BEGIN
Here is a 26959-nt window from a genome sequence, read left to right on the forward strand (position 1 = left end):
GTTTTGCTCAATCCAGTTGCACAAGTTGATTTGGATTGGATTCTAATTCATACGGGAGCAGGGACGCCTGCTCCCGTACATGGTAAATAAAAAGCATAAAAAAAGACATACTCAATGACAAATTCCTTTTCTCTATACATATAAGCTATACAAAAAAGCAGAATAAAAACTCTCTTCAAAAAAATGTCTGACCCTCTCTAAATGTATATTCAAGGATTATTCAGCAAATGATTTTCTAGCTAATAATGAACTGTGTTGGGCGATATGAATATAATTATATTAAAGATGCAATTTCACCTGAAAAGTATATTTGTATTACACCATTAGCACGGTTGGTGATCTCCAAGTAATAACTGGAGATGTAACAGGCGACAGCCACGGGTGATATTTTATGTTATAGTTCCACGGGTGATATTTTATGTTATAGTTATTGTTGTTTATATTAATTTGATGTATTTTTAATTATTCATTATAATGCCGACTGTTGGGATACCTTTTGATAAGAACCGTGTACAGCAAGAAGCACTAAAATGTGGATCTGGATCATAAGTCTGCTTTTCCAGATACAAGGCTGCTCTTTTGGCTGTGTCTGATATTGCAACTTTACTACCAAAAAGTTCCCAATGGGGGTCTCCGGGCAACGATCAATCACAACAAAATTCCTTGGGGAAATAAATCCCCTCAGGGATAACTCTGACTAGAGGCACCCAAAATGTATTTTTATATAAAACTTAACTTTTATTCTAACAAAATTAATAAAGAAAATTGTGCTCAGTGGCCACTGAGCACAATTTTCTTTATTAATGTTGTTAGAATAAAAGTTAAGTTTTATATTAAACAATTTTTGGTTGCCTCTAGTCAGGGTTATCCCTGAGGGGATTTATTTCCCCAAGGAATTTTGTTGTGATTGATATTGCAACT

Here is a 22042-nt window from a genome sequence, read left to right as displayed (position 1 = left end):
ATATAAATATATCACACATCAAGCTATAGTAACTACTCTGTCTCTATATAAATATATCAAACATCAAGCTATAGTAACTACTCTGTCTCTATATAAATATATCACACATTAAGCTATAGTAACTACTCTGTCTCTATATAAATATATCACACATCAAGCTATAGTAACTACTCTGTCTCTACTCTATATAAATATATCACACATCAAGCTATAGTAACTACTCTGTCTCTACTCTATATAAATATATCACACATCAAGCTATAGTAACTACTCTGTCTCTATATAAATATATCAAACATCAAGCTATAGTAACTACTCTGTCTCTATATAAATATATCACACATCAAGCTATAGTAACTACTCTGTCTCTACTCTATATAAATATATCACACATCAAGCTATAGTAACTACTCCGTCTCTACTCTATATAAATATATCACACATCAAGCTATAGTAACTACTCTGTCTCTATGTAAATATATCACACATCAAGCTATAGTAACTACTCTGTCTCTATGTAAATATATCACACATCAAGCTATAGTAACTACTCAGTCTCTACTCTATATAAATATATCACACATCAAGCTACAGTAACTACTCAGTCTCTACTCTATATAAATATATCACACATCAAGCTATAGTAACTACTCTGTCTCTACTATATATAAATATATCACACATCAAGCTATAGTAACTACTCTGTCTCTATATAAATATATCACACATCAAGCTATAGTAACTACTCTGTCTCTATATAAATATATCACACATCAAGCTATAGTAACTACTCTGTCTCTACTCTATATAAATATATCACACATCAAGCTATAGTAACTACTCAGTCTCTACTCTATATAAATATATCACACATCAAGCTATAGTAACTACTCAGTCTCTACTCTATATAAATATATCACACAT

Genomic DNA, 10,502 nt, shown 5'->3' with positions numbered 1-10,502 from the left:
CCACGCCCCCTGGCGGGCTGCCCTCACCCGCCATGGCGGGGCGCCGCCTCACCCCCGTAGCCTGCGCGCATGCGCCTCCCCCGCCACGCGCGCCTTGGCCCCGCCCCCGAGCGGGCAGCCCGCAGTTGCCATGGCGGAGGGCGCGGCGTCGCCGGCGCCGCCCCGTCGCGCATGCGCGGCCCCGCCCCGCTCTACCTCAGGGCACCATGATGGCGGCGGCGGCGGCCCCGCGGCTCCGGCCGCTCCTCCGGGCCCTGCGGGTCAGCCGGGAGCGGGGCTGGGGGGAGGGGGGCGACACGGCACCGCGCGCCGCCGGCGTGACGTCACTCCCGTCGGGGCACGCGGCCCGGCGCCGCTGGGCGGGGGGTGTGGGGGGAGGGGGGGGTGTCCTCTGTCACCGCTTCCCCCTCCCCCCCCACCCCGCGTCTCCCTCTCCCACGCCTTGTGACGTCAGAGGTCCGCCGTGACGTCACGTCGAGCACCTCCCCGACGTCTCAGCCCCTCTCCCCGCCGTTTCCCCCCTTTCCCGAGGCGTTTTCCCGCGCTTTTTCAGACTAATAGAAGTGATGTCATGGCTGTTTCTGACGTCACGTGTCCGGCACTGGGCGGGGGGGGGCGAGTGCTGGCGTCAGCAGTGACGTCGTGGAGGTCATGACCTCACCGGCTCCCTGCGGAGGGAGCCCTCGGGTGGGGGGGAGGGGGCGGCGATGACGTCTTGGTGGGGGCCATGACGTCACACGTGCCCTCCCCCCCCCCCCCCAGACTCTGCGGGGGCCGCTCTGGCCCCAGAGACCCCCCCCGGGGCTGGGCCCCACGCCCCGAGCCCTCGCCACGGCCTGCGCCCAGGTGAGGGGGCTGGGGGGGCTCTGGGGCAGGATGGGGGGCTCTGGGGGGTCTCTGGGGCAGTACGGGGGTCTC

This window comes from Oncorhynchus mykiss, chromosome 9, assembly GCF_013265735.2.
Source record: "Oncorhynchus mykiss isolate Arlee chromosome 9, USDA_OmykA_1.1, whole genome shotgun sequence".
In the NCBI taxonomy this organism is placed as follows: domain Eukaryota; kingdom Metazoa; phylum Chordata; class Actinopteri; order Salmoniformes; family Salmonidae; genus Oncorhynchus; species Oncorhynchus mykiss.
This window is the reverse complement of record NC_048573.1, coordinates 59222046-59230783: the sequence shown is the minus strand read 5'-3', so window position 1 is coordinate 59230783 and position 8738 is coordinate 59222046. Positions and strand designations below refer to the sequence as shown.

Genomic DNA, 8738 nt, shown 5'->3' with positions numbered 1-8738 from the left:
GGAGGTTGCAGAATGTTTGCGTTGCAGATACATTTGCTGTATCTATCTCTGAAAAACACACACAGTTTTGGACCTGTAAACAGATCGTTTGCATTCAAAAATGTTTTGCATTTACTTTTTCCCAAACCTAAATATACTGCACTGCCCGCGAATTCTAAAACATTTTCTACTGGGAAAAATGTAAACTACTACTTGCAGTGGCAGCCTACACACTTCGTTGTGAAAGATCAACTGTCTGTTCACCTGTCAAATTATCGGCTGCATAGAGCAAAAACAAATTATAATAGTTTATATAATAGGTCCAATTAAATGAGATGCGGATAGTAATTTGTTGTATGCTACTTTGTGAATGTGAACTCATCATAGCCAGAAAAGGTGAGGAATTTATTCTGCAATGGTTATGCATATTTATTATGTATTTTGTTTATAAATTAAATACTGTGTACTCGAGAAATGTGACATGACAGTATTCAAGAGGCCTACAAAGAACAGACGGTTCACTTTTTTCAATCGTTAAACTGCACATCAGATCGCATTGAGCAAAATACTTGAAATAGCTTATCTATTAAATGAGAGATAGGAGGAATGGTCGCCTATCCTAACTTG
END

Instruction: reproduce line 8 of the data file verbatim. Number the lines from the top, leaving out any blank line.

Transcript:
Source record: "Oncorhynchus mykiss isolate Arlee chromosome 9, USDA_OmykA_1.1, whole genome shotgun sequence".